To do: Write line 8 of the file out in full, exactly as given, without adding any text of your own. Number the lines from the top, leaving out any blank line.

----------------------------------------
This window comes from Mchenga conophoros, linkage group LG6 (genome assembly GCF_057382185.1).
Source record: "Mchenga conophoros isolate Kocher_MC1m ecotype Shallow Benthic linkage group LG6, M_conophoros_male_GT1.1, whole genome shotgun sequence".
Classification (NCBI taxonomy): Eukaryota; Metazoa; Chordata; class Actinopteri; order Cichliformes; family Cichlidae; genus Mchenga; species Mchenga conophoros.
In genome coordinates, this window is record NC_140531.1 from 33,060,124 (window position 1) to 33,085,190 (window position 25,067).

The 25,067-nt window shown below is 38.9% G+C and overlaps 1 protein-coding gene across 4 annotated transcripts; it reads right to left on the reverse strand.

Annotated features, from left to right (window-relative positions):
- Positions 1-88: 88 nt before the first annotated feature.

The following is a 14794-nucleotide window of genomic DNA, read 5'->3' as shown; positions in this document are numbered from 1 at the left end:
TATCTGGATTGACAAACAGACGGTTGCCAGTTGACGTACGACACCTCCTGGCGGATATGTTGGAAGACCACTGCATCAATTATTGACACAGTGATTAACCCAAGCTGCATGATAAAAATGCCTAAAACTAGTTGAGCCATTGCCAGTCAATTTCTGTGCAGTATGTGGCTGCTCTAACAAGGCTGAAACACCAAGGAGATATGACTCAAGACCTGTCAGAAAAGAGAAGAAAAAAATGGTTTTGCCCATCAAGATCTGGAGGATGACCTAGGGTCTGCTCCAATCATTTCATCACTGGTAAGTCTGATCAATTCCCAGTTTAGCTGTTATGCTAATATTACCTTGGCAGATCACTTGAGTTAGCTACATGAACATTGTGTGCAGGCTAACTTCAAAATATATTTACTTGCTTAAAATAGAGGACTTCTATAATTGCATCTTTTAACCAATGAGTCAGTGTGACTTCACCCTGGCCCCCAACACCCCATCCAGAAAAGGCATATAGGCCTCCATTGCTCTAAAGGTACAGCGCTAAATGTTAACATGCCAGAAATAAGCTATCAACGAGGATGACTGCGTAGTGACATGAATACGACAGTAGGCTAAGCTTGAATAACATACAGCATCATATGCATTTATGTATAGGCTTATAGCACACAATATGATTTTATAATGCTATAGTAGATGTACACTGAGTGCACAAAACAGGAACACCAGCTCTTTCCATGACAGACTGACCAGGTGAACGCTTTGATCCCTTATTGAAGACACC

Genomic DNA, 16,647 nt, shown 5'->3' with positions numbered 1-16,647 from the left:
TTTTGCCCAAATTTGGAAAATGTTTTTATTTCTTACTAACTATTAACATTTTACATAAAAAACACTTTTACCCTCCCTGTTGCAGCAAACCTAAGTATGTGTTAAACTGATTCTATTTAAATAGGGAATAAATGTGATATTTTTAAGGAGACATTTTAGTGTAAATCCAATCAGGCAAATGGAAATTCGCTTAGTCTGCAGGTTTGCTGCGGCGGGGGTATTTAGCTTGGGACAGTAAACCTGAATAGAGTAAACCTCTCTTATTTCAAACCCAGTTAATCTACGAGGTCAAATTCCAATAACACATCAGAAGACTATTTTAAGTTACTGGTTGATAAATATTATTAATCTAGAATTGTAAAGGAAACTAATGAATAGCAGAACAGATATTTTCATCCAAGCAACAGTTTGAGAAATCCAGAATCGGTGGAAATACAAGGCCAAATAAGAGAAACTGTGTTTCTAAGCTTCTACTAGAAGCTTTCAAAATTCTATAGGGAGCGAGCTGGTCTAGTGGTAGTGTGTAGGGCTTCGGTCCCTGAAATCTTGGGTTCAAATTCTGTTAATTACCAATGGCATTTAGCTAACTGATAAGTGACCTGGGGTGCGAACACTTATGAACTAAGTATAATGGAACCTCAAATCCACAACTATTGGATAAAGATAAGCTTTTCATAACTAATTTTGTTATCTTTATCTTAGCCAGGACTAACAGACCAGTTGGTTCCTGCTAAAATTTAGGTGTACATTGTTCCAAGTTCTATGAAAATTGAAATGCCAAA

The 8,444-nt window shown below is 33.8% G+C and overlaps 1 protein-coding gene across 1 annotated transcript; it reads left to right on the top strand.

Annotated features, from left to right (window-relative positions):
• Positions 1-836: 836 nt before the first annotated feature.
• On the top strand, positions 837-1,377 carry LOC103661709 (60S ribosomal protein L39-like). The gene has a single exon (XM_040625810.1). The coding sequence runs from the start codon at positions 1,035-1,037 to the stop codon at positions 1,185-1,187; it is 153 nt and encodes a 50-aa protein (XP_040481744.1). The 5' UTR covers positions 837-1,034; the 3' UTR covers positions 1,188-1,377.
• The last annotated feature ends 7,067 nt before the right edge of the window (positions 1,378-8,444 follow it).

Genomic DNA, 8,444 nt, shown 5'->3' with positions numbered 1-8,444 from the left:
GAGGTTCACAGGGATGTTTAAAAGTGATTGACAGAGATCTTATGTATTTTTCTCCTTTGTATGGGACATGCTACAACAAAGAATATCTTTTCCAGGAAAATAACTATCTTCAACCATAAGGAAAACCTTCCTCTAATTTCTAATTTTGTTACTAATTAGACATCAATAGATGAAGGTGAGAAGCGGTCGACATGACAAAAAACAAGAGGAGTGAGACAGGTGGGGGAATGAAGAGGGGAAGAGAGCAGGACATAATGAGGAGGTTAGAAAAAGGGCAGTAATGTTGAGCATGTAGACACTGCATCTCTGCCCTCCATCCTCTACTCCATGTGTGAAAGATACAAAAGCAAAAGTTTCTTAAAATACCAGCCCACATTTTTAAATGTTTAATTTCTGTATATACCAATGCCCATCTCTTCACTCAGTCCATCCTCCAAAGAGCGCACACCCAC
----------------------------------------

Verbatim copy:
The following is a 14794-nucleotide window of genomic DNA, read 5'->3' as shown; positions in this document are numbered from 1 at the left end: